“GoWest, young man!” to Logan County where a 16-ft. bronze sculpture of the Old West hero Buffalo Bill “races” after an American buffalo. The privately funded installation was first created in clay, then broken into over 100 smaller pieces and cast separately. Once cooled, the pieces were welded together and a layer of patina as applied to the outside. Today, it welcomes visitors outside the Buffalo Bill Cultural Center, a cultural history museum that includes many artifacts from that legendary time period.

The Buffalo Bill Cultural Center and its Buffalo Bill Bronze Statue take I-70 to Exit #76 or    #70 Oakley. This museum is free to the public.

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Fick Fossil & History Museum

Stare down an enormous, fearsome prehistoric fish fossil at Oakley’s Fick Fossil & History Museum. Over 11,000 marine fossils are included in the museum’s collection, including a 15-ft. Xiphactinus Audax and the world’s oldest known mosasaur fossil with a rare intact eye socket. Other exhibits include artifacts from pioneer days and a “Funky Fossil Folk Art display.

Fick Fossil Museumis located just off I-70 at Exit #76 or #70 Oakley. There is no fee to visit the museum. A donation is suggestion.

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Little Jerusalem Badlands State Park

Explore the surreal landscape of Little Jerusalem Badlands State Park, Kansas’s newest state park. This 330-acre park was established in 2019 and features white chalk rock spires dating back 85-million years. Named for their resemblance to the ancient rock walls of Jerusalem, the area was once home to giant prehistoric clams and oysters, but now visitors will find ferruginous hawks, cliff swallows, rock wrens and several species of amphibians and reptiles living in the rock crevasses. There is a 1/4-mile scenic overlook trail and a 1-1/2 mile self-guided trail to explore, and a two-hour naturalist guided hike into the outcroppings is also available by booking ahead.

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Monument Rocks

Visit the Badlands nearby neighbor Monument Rocks for more paleontology explorations. The 70-ft. chalk formations date to the Cretaceous Period and has been designated as one of the “8 Wonders of Kansas.” Photographers often gather at sunrise and sunset to capture dramatic images of the sun’s softening colors reflected on the white limestone cliffs.

Both Little Jerusalem Badlands State Park and Monument Rocks are located south of Oakley on Hwy. 83.A daily or annual vehicle permit for $5 is required to visit Little Jerusalem Badlands and there is a strict no-collection policy that applies to paleontological and all other finds atthe site.

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Keystone Gallery

Stop by the Keystone Gallery and enjoy the art of Chuck Bonner and Barbara Shelton in the gallery’s Prairie Ocean exhibition. The gallery’s building was built from native limestone in 1917 to serve the community as a church. Today, you’ll find Bonner and Shelton’s paintings, landscape photography, and more. An additional collection includes a 20-ft. Mosasaur and fossils of several fish, reptiles, and bird species.

The Keystone Gallery is located on Hwy 83 South of Oakley.

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Historic Lake Scott State Park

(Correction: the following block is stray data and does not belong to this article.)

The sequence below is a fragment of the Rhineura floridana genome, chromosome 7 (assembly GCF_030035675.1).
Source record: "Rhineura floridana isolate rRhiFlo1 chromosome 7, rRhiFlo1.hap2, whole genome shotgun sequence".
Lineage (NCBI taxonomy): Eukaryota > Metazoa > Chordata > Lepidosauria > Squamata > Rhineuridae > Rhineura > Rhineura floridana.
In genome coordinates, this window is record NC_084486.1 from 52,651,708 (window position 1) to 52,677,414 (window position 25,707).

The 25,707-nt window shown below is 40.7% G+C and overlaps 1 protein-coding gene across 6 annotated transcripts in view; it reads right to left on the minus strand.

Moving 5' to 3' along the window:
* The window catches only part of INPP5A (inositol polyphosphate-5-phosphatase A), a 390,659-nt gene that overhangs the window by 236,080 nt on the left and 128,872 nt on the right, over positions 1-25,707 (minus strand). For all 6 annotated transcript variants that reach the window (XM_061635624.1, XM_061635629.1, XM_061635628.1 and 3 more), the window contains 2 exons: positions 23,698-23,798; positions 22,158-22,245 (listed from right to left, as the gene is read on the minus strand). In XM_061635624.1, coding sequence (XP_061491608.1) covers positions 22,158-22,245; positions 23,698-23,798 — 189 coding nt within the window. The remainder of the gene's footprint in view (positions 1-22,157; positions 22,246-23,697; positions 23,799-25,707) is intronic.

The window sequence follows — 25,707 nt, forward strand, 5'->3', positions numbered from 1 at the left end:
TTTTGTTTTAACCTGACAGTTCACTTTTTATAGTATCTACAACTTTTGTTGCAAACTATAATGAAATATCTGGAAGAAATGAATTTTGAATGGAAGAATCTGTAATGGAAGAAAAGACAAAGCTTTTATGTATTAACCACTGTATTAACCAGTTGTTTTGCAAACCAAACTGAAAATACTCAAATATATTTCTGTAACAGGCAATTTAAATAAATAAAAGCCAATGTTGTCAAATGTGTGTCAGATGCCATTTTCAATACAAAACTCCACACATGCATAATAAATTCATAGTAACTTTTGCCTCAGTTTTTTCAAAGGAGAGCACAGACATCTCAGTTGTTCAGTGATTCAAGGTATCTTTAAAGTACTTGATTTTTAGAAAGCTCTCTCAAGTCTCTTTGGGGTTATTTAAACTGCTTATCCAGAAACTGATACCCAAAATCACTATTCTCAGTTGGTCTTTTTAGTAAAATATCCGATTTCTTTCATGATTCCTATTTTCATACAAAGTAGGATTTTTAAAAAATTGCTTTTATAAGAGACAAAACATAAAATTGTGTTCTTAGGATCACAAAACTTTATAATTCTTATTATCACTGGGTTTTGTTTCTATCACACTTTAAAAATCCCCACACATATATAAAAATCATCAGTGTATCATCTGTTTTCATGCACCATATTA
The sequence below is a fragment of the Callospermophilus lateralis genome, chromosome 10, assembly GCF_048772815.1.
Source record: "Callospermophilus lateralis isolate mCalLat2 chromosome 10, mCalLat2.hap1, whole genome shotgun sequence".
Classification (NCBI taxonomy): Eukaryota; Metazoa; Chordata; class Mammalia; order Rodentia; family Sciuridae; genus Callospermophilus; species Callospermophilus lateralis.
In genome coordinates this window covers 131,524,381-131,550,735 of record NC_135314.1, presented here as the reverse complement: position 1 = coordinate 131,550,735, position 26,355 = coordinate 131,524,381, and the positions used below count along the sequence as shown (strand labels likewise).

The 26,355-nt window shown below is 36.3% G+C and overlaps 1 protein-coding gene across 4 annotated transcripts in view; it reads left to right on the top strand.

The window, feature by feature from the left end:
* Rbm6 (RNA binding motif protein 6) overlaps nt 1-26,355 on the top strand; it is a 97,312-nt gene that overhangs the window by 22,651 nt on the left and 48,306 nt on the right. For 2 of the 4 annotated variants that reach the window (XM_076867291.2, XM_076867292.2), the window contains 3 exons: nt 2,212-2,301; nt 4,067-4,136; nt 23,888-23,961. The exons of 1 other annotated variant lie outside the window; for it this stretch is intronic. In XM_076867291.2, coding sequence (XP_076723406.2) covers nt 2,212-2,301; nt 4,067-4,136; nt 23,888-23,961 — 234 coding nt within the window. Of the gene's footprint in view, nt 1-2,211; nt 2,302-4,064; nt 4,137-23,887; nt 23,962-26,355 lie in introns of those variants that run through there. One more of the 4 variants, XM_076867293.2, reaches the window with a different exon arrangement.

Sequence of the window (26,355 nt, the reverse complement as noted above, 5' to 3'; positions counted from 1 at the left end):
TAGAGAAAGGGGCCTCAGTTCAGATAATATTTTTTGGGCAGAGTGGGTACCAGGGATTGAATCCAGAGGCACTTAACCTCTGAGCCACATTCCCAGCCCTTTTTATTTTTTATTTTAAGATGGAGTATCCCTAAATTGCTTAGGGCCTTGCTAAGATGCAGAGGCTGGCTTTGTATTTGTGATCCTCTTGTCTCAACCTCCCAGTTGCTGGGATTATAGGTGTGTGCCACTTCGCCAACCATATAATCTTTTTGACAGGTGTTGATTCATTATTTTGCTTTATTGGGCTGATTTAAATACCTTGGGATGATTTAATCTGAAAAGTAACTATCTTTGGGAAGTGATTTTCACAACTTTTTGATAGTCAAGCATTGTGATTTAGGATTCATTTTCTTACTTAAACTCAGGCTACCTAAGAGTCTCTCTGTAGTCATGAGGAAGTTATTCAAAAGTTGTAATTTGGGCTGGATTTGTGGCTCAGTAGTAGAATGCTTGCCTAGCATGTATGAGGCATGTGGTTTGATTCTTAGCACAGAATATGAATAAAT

Tucked inside a prairie canyon, Lake Scott State Park is both an archeological site and a haven for outdoor enthusiasts. Listed on National Geographic’s “50 must-see state parks,” it features natural springs, deep wooded canyons, craggy bluffs, and a number of important early American historical sites.

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Battle Canyon at Lake Scott

Battle Canyon, the location of the last Native American battle in Kansas is located in a canyon about 1-mile south of the park. The Battle of Punished Woman’s Fork was a clash between US Troops from Fort Dodge and Northern Cheyenne people led by Chief Dull Knife and Little Wolf. During the battle, Lt. Colonel William Lewis was mortally wounded in the thigh, becoming the last army officer fatality in Kansas during the Indian Wars.

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El Quartelejo Ruins at Lake Scott

During the 1600s, Taos Indians from the Southwest fled north to the High Plains to escape oppressive Spanish rule. They settled near Lake Scott in what is now known as the El Quartelejo Pueblo Ruins. In 1701 a group of Picuris Native Americans resided there for two years, and by 1727 is was abandoned and left to deteriorate until only a mound and a few irrigation ditches remained. The site was rediscovered in the mid-1890s and today you can see the pueblo’s reconstructed foundation at the site. Evidence of an Apache roasting pit and floors, hearths, and spots where support beams were placed to support the structure can also be seen.

To get to Lake Scott State Park, Battle Canyon and the El Quartelejo Ruinscontinue down Hwy 83 between Oakley & Scott City

 

Plan a Western Kansas “staycation” for your family’s Spring Break this year and enjoy the history, beauty, and adventure in your own backyard!

 

3 “Don’t Miss” Trego County Day Trips

Traveling down a country road is often the best way to explore the amazing beauty and many surprises found throughout Western Kansas. With that in mind we’ve compiled three day trips within Trego County that will delight and excite you as you cruise down the “road less traveled.”


NOTE: The bridge over the Cedar Bluff Reservoir spillway is currently under construction on K-147 until August 2020. The road is closed for 1.8 miles, but the rest of the highway is open to travelers. KDOT has created a 60-mile detour around the lake. For a shorter detour, take one of Trego County’s scenic country roads, such as TR CO U or X. Just make sure road conditions are good, especially after wet weather. 

To get to the North Shore: Access to all the north side landmarks can be reached as usual from I-70 at the Ogallah exit traveling south on K-147. (Emanuel Lutheran Church, the Bluffton Campground, Cedar Bluff State Park’s office, Threshing Machine Canyon, and the BOD Marker)

To Get to the South Shore: Access the South Shore by traveling north on K-147 from Hwy 4 at Brownell. (Page Creek Campground, Agave Ridge Hiking Trail, and the Scenic Bluff Overlook)